September is Drive the Great River Road Month in all 10 of the Mississippi River states from Lake Itasca, MN to the Gulf of Mexico. Living just a few miles from the Wisconsin stretch of this American icon, I decided, last weekend, to ride the Northern Route from Prescott to Trempealeau.
It was one of the last days of summer where the humidity is still present but temperatures have started to fall. It had been a stormy morning and I felt it would be a great day for a ride. As soon as I turn on highway 10, the rolling hills of the beautiful St Croix Scenic River Way made their appearance. Crossing the bridge over the river, I entered Prescott, the northern city to the Wisconsin’s Great River Road. The community dates back to 1839. I stopped at the Interpretive Center and from the park on the bluff took the view of the confluence of the St. Croix and Mississippi Rivers. Well….at least I tried. The view was obstructed by dense vegetation.
I continued my journey south driving through farmlands and cornfields when the scenery started to change. I reached Diamond Bluff, site of the Sea Wing Steamboat disaster of 1890. In this area, the road wander lodged between the bluffs and the river, and the land where the Oneota Indians had set up camps on the river for a 1000s year.
I passed Hager City, mostly an island on the Mississippi with a large community on the water and drove to Bay City. From the highway Bay City is not appealing but it sits at the head of Lake Pepin that provided, in the years past, the community with a source of income.
The stop at the overlook between Maiden Rock and Stockholm is a must. The view of Lake Pepin is magnificent. I had driven that portion of the road earlier this year when the ice was just breaking off the river and hundreds of bald eagles were looking for fish. Lake Pepin is the widest naturally occurring lake on the Mississippi river. The formation of the lake is caused by the backup of water behind the sedimentary deposits of the Chippewa River’s delta.
I arrived in Stockholm (population 66 people), a small artist community. I heard that their annual one-day Art Fair in July draws over 10,000 visitors. I grabbed lunch at the one-and-only Stockholm Pie & General Store for, of course, a delicious Vegetable Quiche filled with yummy mushrooms, spinach and cheese.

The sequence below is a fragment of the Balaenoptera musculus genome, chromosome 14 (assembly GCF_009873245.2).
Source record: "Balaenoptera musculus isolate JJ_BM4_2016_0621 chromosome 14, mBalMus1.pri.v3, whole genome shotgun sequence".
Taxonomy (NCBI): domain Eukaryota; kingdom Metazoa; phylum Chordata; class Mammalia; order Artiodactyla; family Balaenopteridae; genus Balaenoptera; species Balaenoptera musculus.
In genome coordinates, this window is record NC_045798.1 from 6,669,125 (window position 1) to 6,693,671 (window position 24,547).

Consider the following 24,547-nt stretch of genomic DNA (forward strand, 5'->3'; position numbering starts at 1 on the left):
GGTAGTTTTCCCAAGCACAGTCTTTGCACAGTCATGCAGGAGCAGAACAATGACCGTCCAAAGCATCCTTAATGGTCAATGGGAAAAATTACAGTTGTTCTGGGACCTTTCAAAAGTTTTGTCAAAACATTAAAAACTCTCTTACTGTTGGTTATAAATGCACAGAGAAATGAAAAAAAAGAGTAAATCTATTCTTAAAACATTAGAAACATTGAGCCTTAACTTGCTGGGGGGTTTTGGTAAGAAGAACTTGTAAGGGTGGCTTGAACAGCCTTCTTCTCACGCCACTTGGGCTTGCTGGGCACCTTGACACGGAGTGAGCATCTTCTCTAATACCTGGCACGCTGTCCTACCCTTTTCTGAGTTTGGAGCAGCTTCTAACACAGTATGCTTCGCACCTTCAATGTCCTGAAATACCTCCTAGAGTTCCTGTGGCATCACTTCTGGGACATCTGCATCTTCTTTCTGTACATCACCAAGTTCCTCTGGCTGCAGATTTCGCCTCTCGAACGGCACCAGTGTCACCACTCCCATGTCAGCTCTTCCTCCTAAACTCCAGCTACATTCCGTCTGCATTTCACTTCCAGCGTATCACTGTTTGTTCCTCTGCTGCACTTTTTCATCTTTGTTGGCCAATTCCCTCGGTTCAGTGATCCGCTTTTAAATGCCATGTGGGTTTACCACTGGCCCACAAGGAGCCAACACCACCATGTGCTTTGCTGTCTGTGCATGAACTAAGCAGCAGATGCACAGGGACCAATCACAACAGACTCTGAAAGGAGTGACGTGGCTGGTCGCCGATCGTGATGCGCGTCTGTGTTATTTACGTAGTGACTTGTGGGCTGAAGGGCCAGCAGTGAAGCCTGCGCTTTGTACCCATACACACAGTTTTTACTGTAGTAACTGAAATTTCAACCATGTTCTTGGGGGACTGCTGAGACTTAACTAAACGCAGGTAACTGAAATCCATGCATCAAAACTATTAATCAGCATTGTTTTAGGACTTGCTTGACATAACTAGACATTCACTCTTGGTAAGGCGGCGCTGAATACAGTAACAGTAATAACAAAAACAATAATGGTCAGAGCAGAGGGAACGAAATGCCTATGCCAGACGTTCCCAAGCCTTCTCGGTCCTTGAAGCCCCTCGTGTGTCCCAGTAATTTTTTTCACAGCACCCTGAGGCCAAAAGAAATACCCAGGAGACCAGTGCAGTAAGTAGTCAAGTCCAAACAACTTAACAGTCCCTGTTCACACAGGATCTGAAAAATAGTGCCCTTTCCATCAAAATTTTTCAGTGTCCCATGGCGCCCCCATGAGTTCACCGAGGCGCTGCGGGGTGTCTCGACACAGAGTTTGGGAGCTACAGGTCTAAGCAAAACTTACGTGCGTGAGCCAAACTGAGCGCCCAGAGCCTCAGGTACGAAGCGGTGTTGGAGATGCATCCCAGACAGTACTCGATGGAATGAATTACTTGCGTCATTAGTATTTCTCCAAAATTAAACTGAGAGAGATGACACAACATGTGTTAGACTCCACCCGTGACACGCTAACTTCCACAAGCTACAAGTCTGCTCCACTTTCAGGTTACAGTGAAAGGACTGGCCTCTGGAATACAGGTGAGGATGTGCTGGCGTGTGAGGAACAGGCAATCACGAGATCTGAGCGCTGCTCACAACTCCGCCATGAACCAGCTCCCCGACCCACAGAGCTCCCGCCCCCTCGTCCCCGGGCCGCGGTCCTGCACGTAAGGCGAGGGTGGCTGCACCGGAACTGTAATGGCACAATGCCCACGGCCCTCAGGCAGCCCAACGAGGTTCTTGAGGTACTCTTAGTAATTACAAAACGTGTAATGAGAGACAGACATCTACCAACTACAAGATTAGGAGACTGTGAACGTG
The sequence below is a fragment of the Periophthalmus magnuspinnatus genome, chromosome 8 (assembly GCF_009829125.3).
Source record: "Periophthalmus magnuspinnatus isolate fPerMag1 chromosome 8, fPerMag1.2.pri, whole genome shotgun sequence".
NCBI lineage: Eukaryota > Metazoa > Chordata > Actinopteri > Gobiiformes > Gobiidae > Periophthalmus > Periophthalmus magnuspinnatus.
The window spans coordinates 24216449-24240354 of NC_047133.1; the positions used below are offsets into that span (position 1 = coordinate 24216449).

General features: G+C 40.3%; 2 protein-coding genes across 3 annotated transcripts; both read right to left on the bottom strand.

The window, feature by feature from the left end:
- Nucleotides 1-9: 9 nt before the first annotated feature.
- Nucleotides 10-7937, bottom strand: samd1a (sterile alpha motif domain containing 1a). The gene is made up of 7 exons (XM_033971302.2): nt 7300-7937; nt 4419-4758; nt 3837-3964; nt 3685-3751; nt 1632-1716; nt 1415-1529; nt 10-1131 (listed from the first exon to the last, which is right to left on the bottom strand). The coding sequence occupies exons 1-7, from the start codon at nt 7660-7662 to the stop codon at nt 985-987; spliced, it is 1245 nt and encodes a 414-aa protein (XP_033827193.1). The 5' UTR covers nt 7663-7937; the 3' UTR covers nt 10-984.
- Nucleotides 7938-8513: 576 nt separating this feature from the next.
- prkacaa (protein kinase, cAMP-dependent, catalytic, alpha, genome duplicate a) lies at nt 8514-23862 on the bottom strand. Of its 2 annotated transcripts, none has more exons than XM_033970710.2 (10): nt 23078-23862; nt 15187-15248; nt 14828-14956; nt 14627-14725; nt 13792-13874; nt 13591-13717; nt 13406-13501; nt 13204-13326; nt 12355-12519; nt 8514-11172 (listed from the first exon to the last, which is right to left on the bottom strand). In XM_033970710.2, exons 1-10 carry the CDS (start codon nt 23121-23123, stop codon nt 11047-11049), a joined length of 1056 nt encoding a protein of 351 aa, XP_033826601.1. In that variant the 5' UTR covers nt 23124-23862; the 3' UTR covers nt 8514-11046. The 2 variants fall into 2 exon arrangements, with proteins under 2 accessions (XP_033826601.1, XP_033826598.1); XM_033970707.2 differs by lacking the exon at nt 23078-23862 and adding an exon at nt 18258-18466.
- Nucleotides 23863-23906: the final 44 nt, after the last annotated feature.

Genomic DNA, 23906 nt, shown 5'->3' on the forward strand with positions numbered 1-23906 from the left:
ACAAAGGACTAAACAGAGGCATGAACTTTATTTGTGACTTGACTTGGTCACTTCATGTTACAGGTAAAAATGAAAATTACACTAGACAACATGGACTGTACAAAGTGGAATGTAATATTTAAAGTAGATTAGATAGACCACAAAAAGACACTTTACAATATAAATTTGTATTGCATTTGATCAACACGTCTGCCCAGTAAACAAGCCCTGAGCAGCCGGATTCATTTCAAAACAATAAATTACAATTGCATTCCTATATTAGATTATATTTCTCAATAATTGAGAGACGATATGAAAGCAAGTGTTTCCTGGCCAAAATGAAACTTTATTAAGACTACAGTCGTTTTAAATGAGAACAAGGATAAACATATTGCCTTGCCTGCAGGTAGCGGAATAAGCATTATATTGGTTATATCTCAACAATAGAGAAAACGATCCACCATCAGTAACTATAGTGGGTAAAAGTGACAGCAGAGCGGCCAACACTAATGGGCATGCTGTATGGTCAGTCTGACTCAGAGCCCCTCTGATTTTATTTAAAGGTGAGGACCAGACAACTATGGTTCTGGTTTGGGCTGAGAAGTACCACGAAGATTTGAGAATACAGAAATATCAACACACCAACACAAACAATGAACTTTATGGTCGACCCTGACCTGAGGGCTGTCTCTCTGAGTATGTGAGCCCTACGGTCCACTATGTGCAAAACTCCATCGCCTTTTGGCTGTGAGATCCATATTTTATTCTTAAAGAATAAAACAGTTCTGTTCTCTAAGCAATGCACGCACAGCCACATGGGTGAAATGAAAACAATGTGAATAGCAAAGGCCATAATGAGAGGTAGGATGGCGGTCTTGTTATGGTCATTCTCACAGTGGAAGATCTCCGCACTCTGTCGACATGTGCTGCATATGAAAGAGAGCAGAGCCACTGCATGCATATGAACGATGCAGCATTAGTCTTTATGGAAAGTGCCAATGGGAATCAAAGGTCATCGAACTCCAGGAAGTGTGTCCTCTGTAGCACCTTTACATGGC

After this delectable pause, I continued the drive to Pepin. I believe this portion of the road is one of the best. Watching the sun reflection on the water and sailboats on the Lake reminded me why this road is a natural treasure.
The stretch of road between Pepin and Nelson is surrounded by flooded forest. Broken Paddle Guiding in Wabasha offers kayaking tours of the forest and takes you in the largest river ecosystem on our continent. (Strongly recommend).
At regular intervals along the road, you’ll find historical markers commemorating military battles, important events and significant features of the landscape.
Nelson, at the base of two twin-bluffs is a popular spot for ice cream and cheese curds.
The view of the power plant on the arrival into Alma is disappointing, but get into town and you’ll find an art community with many local artists and shops. The town is a designated National Historic District preserving over 220 acres. I missed the Alma Music & Art Festival by on day. It is held on Sunday of Labor Day weekend.
Cochrane was a disappointing stop.
Fountain City is a pretty community reminding me of a fishing village on the east coast and is the home of the US Army Corp of Engineers.
The last stop of the day was at the Trempealeau National Wildlife Refuge. I drove the loop around the refuge but did not see any wildlife. It is known for one of the best bird watching destinations on the entire Mississippi river. The only birds I saw were mosquitos. (I know they are insects). The observation deck overlooking the wetlands offers great opportunity to view waterfowl. It felt nothing could disturb the tranquility of the place, but after a couple of minutes enjoying the view I got eaten by these midge-like flies bloodsuckers, so I got back into my car and made the drive back home.